For a normal population, the sampling distribution of \(T\) is the \(T\)-distribution with \(n-1\) degrees of freedom.

In general, a \(T\)-statistic for a parameter, \(\beta\), is the difference between the estimate for the parameter (\(\hat{\beta}\)) and the parameter, divided by the standard error of the estimator: \(T = (\hat{\beta}-\beta)/SE(\hat{\beta})\). This is of the pattern “(observed - expected) / SE.”

### 7.3.2 The sample variance

For an iid random sample from a normal distribution the distribution of the sample variance \(S^2\) can be identified. Consider this algebraic treatment,

\[\begin{align*} S^2 &= \frac{1}{n-1} \sum_i^n (X_i - E(X_i))^2\\ &= \frac{\sigma^2}{n-1} \sum_i^n \left( \frac{X_i - \bar{X_i}}{\sigma} \right)^2 \end{align*}\]

If the sample is an iid random sample of normals and *were* \(\bar{X_i}\) replaced by \(\mu=E(X_i)\), the sum would be of \(n\) iid squared standard normal which would be \(Chisq(n)\) distributed. However, that isn’t quite the case. Cochran’s theorem shows for an iid random sample from a normal population the distribution of \(\sum (Z_i - \bar{Z})^2\) is \(Chisq(n-1)\) and \(\bar{X}\) and \(S^2\) are independent, which leads to:

For an iid random sample from a normal population \((n-1) S^2/\sigma^2\) has a \(Chisq(n-1)\) distribution.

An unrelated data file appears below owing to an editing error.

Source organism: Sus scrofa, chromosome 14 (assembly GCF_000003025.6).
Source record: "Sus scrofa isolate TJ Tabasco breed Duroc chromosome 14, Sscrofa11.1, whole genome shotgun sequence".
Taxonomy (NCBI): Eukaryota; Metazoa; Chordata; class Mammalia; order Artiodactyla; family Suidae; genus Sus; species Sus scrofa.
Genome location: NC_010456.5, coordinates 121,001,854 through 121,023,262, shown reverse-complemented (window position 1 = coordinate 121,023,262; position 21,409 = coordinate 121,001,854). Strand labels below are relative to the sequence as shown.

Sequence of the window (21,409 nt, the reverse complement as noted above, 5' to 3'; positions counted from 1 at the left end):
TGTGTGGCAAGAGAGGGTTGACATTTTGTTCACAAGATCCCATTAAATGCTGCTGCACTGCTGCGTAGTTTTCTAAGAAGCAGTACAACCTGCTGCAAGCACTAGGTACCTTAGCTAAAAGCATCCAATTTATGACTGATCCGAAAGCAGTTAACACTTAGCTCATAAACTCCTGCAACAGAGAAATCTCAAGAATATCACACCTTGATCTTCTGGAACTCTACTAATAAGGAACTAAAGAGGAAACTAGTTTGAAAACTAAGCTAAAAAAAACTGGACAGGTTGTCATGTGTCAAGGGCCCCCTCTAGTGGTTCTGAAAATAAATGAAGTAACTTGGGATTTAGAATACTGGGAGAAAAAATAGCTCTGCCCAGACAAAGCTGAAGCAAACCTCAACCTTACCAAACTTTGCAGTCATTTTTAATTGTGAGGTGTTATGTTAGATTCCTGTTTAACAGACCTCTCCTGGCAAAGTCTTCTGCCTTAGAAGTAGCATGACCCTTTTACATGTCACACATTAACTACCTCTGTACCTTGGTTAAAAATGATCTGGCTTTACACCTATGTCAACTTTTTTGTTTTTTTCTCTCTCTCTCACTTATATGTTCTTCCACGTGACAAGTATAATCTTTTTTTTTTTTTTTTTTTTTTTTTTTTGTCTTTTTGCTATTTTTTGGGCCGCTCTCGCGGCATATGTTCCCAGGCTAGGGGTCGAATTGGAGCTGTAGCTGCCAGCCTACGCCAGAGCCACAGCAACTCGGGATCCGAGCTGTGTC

#### The \(F\) statistic

When there are two independent samples, there are two sample means and standard deviations. The ratio of the sample standard deviations gives insight into the question of whether the two populations have the same spread. The \(F\)-statistic is given by:

\[ F = \frac{(S_1^2/\sigma_1^2)}{(S_2^2/\sigma_2^2)} = \frac{(\chi_{1,n_1-1}^2 / (n_1-1))}{(\chi_{2,n_2-1}^2/(n_2-1))}. \]

If the two populations are normal with means \(\mu_i\) and standard deviations \(\sigma_i\), then the distribution of the \(F\) statistic is the \(F\) distribution with \(\nu_1=n_1-1\) and \(\nu_2=n_2-1\) degrees of freedom.

A special case is the \(T\) statistic for a normal population which has a \(F(1, n-1)\) distribution owing to:

\[\begin{align*} T^2 &= (\frac{\bar{X} - \mu}{S/\sqrt{n}})^2\\ &= \frac{(\bar{X}-\mu)^2/\sigma^2}{S^2/(n\sigma^2)}\\ &= \frac{(\bar{X}-\mu)^2/(\sigma^2/n)}{S^2/\sigma^2}\\ &= \frac{Z^2/1}{\chi^2_{n-1}/(n-1)}\\ &\sim F(1, n-1). \end{align*}\]